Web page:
The Supreme Court on Wednesday pulled up the Agra Development Authority (ADA) for not conducting any survey on the environmental impact of business activities near the iconic Taj Mahal and termed it a "sorry state of affairs".
The top court said it has to act like a "super administrator" as the ADA has failed to do its duty and stayed the operation of notices served for closure of all business activities along the boundary wall of the centuries-old monument.
A bench of Justices Sanjay Kishan Kaul and Abhay S Oka asked the National Environmental Engineering Research Institute (NEERI) to conduct an environment impact assessment (EIA) based on the latest survey of the business activities especially in the Taj Ganj area within 500 metres from the boundary wall of the iconic monument and submit a report giving suggestion to the court as early as possible.
The top court noted that its September 26 order for removal of businesses was passed to bring in conformity with a similar order passed earlier in the case of 71 shops which were directed to be rehabilitated outside the 500-metre periphery of the monument.
It granted liberty to NEERI to approach the court in case it faces any difficulty in conducting the survey or the EIA.
The bench told the counsel for Uttar Pradesh, "It seems that your authority has not performed their task and now we have to become super administrators. We ourselves don't know what kind of activity is going on there. We were concerned with those 71 shopkeepers."
It said that the state government was directed in 1998 by the court to conduct an environment impact assessment of the business activities around the Taj Mahal but till date nothing has been done.
The top court was hearing an application of owners of the residence and business establishments, especially those in Taj Ganj area, who were served closure notices by the ADA pursuant to the September 26 order of the court.
Senior advocate Mukul Rohatgi, appearing for the shop owners, said they have been carrying out their businesses and have residences in the area for decades and now the ADA has served them notices for closure.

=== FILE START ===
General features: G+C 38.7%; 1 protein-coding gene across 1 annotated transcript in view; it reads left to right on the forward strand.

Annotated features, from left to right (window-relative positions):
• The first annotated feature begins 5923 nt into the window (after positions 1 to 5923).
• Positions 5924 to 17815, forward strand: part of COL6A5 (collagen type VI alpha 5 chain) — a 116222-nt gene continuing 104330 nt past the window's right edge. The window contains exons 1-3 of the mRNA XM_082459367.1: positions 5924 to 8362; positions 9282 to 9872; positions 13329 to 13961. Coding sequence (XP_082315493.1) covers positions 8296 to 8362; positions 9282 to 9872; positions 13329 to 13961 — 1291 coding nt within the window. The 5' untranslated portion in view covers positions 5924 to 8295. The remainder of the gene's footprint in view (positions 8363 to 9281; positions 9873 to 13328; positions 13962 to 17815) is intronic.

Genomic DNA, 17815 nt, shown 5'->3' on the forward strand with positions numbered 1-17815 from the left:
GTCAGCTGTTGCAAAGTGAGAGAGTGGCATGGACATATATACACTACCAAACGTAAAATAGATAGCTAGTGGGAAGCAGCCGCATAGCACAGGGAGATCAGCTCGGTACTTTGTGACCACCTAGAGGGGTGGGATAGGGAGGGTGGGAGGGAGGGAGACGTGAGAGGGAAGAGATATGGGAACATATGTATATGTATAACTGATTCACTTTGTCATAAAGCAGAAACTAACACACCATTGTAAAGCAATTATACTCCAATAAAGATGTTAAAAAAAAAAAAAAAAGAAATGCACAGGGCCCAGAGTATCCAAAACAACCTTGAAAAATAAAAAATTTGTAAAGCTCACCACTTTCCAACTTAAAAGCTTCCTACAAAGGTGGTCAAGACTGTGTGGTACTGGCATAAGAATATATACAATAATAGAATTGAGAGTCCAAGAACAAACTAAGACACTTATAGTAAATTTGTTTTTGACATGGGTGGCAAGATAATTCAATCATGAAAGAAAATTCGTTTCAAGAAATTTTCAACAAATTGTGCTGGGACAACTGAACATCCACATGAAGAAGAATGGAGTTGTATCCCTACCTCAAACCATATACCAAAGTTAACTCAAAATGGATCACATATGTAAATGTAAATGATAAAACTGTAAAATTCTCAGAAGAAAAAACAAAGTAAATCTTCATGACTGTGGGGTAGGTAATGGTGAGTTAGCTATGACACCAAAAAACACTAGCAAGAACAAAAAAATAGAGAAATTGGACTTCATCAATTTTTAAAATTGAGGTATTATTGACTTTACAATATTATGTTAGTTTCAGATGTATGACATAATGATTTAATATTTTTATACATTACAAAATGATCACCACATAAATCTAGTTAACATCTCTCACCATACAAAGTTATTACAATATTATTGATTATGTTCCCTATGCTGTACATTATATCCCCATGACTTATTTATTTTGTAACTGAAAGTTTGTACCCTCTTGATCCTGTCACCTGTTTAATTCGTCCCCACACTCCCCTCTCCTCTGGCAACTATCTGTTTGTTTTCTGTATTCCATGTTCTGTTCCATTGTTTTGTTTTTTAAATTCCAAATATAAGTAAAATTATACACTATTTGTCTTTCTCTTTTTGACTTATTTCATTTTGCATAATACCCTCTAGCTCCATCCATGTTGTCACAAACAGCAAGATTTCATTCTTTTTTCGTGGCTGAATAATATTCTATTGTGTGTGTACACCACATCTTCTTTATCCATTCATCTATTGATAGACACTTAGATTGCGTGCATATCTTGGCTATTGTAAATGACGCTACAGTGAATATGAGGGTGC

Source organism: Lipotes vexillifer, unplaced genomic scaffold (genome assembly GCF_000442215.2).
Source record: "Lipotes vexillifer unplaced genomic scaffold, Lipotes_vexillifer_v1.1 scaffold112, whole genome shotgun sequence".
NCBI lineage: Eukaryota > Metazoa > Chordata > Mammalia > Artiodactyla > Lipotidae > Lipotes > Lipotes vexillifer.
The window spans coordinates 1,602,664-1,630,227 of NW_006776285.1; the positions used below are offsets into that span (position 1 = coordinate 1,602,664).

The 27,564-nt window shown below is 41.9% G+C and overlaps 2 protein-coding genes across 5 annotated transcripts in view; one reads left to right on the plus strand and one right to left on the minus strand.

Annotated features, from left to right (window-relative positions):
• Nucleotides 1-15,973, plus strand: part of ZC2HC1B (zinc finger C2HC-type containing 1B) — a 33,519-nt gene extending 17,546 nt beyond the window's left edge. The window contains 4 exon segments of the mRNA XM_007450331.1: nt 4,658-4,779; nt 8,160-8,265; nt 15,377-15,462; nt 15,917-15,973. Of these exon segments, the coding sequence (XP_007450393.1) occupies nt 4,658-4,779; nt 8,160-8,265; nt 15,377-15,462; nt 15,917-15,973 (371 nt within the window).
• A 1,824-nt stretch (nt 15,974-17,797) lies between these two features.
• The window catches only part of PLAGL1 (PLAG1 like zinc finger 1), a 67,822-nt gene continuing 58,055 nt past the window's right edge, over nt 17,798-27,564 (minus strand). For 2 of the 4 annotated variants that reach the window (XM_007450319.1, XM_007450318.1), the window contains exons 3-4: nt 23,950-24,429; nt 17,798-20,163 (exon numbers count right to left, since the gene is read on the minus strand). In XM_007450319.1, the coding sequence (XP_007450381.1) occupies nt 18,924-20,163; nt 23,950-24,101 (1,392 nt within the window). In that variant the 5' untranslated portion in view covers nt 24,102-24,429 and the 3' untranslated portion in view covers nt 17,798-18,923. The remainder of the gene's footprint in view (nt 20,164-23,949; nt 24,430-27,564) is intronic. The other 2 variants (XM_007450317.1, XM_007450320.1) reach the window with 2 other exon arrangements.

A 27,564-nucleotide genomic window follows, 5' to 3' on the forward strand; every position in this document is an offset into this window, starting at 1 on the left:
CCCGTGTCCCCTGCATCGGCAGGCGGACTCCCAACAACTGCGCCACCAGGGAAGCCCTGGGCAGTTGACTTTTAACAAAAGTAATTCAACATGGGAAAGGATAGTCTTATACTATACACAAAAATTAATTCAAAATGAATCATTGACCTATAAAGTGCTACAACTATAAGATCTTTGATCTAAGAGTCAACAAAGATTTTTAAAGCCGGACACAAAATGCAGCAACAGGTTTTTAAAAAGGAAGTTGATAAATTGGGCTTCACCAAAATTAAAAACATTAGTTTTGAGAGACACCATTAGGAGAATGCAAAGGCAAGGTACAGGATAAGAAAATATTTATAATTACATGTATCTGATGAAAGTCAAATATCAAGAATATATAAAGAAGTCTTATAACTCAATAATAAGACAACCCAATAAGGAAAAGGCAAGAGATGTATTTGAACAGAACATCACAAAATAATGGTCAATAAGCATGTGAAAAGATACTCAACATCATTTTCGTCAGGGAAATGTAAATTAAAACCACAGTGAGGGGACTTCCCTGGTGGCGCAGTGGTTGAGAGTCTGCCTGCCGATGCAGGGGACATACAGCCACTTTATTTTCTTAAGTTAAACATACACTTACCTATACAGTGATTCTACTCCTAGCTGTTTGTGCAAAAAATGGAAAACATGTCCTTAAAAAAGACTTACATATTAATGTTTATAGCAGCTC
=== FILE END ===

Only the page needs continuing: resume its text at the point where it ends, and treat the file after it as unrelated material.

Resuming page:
"The earlier order for 71 shops was passed for encroachers but we are not encroachers. We have been there for a long. The ADA has served the notice saying that the court has ordered for closure. Where should we go? There was no scientific study conducted which says that due to these activities, there is any danger to the monument," he said.
Mr Rohatgi said these 2,000 establishments have never been in any kind of litigation for the past 40 years and have never indulged in any business activity which has been prohibited.
Amicus curiae ADN Rao said the order banning business activity within 500 metres of the Taj Mahal has been in existence since 1996 and has been reiterated time and again.
Advocate M C Dhingra, appearing for the 71 shop owners, said there will be gross violation of earlier top court orders as business activities are going on near the western gate of the monument which is illegal.
Mr Rohatgi said the order was passed for the encroachers and not residents.
The bench disposed of the application of 2,000 residents with the direction to the NEERI.
The bench also asked the Union Ministry of Tourism to have a re-look at the 2007 plan submitted by HUDCO for the reconstruction of 71 shops in 'Amrud ka Tilla' area.
The top court is monitoring development in the area after it first entertained a PIL by environmentalist M C Mehta in 1984 to protect the Taj Mahal, which has been declared as a UNESCO world heritage and was built by Mughal emperor Shah Jahan in memory of his wife.
It also allowed the felling of 1,032 trees for construction of four-lane road from Yamuna Expressway to Pagla Baba Mandir in Vrindavan.
The bench asked the National Highways Authority of India (NHAI) to complete the compulsory afforestation by planting 10,320 saplings within six months and asked Rao to submit the report after visiting the site of afforestation.
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